Ramaphosa to answer questions on China loans, land expropriation in Parliament


President Cyril Ramaphosa will have the opportunity to provide more details around a R33.4bn Chinese state-owned bank loan to power utility Eskom on Tuesday afternoon when he answers questions in the National Council of Provinces.

Eskom inked the $2.5bn loan - worth R33.4bn at the time - with the Chinese Development Bank in late July ahead of the 10th Brics Summit in Johannesburg. 

The loan, which has a repayment period of 15 years, will be used for construction of Kusile power station. Transnet concluded a separate R4bn loan with the Industrial and Commercial Bank of China.

Both loans are guaranteed by the SA state but their interest rates and the debt requirements have not been disclosed.

In late July Eskom spokesperson Khulu Phasiwe told Fin24 that while there is "no secrecy about it", the power utility could not disclose the interest being charged on the debt "purely for commercial reasons".

What is the interest rate?

A question Ramaphosa will be asked to answer on Tuesday, from the DA's Cathleen Labuschagne, is what conditions are attached to the Eskom and Transnet loans, and who will be responsible for servicing the interest.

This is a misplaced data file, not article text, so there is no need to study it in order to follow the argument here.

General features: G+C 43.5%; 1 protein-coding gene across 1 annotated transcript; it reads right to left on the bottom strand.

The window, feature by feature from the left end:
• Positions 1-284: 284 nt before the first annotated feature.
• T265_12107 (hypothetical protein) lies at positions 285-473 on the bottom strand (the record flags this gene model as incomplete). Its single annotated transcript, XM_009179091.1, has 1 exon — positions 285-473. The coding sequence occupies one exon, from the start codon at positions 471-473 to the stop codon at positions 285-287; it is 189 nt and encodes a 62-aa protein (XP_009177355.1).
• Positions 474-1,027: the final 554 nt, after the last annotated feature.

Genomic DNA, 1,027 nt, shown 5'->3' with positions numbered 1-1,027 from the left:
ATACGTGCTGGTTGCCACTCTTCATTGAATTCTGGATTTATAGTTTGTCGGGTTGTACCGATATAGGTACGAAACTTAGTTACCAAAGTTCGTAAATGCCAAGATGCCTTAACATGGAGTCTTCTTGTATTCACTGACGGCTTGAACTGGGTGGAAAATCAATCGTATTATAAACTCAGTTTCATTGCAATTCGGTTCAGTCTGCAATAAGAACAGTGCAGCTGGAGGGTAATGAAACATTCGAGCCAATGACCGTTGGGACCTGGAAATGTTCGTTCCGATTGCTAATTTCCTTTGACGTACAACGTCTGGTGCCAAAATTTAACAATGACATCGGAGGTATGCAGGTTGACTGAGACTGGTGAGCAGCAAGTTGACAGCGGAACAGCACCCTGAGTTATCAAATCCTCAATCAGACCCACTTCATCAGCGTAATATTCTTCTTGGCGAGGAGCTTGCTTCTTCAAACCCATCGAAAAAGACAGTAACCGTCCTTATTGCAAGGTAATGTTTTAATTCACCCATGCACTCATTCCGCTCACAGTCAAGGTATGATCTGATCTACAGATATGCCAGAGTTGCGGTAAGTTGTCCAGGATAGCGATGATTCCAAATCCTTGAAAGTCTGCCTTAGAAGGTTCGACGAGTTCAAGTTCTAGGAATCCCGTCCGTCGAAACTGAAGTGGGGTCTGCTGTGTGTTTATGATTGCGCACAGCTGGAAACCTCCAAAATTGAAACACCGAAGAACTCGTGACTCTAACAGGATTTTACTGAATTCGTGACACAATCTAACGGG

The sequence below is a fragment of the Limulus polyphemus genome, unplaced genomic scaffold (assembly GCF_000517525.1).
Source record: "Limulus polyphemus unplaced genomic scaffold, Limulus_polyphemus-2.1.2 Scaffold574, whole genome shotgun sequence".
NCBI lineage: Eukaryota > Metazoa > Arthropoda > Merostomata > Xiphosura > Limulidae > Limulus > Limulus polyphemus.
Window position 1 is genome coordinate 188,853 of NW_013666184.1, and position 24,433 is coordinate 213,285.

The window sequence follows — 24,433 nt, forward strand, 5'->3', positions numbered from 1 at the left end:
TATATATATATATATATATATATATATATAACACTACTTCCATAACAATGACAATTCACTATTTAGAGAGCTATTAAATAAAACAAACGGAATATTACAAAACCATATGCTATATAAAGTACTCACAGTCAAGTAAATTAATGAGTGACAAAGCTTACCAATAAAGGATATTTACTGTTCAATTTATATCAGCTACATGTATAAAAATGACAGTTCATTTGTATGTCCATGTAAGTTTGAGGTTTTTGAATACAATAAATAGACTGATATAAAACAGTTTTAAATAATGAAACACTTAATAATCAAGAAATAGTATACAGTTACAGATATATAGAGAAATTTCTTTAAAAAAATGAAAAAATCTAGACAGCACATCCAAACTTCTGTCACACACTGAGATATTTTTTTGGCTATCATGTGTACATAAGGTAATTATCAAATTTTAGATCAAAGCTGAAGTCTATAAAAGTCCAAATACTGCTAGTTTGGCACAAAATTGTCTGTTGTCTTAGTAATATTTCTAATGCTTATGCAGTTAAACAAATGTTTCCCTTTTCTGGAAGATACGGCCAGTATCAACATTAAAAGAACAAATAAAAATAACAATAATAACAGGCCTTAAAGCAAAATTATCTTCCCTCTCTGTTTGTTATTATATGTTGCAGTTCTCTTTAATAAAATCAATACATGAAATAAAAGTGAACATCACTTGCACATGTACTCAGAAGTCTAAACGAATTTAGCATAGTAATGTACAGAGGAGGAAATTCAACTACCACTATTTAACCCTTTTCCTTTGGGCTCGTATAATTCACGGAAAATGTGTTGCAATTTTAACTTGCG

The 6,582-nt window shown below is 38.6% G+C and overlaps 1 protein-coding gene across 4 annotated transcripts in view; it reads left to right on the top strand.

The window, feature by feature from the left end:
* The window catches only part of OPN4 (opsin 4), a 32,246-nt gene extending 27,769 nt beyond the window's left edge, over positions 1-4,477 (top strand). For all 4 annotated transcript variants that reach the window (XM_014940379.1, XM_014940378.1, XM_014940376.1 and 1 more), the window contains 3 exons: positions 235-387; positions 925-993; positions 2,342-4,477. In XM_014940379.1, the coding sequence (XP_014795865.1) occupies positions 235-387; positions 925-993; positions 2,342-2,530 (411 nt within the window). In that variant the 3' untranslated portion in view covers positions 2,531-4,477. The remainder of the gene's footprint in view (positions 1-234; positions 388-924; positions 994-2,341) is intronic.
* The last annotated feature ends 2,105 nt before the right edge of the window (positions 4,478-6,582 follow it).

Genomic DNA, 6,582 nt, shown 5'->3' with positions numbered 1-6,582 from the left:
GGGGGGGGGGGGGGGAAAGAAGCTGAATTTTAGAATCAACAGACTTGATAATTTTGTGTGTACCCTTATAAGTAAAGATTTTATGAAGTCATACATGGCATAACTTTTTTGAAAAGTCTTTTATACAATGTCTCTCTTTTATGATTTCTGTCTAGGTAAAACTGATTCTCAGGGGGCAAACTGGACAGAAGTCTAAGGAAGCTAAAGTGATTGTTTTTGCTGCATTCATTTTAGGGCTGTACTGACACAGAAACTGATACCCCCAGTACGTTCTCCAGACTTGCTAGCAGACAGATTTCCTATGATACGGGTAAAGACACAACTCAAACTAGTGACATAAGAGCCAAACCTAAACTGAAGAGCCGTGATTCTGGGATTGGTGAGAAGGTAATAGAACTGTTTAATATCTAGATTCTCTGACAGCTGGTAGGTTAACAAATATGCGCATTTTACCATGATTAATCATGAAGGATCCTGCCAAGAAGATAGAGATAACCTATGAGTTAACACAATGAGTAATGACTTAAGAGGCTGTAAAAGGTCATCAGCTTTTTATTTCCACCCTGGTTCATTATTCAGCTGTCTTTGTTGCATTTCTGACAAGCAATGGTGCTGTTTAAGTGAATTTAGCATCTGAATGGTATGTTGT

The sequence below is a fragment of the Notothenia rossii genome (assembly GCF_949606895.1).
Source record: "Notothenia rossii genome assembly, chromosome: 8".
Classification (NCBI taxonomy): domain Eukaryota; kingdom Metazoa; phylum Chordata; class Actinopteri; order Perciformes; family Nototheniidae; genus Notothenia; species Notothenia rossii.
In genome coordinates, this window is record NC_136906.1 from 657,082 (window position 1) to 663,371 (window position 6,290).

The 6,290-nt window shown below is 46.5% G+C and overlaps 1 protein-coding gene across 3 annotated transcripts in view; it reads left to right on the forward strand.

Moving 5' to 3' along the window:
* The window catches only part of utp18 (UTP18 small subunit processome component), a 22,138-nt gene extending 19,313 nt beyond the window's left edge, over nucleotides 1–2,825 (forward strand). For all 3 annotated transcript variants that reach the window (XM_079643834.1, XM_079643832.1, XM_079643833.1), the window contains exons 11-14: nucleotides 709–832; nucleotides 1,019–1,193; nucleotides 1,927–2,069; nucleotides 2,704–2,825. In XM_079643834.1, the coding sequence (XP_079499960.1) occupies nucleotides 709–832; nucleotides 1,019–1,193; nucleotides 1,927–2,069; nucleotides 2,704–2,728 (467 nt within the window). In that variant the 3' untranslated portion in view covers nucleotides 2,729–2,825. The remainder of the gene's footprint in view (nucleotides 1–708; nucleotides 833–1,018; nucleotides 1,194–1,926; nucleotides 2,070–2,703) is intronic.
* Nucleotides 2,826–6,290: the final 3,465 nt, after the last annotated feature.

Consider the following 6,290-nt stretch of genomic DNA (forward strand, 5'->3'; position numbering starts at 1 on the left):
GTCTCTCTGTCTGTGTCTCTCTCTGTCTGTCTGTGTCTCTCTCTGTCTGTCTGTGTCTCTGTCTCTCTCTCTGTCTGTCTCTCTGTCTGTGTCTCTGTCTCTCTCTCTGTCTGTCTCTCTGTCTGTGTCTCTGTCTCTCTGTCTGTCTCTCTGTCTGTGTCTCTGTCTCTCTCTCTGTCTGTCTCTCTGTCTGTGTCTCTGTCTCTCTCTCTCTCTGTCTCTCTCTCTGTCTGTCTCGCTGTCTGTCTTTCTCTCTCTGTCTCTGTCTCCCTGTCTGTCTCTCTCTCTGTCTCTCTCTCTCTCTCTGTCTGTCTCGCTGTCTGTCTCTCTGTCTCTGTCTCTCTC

This comes as DA leader Mmusi Maimane said on Monday that Eskom must explain what "special arrangement" China is making with its loans to state-owned entities. 

Ramaphosa has previously said that, in its dealings with SA, China had not displayed any “imperialist tendencies”, adding "[when] we speak to China we cross the t’s and dot the i’s".

The president will also face a question from the EFF's Tebogo Mokwele, according to the question paper, about whether the state is ready for the introduction of possible retaliatory sanctions as a "consequences of the expropriation of land without compensation".

Mokwele has asked the president to say whether he has "been engaged by the British Prime Minister and the United States Government" on the matter. 

During her recent visit to SA Prime Minister Theresa May said the UK "supported land reform that is legal and transparent and generated through a democratic process".

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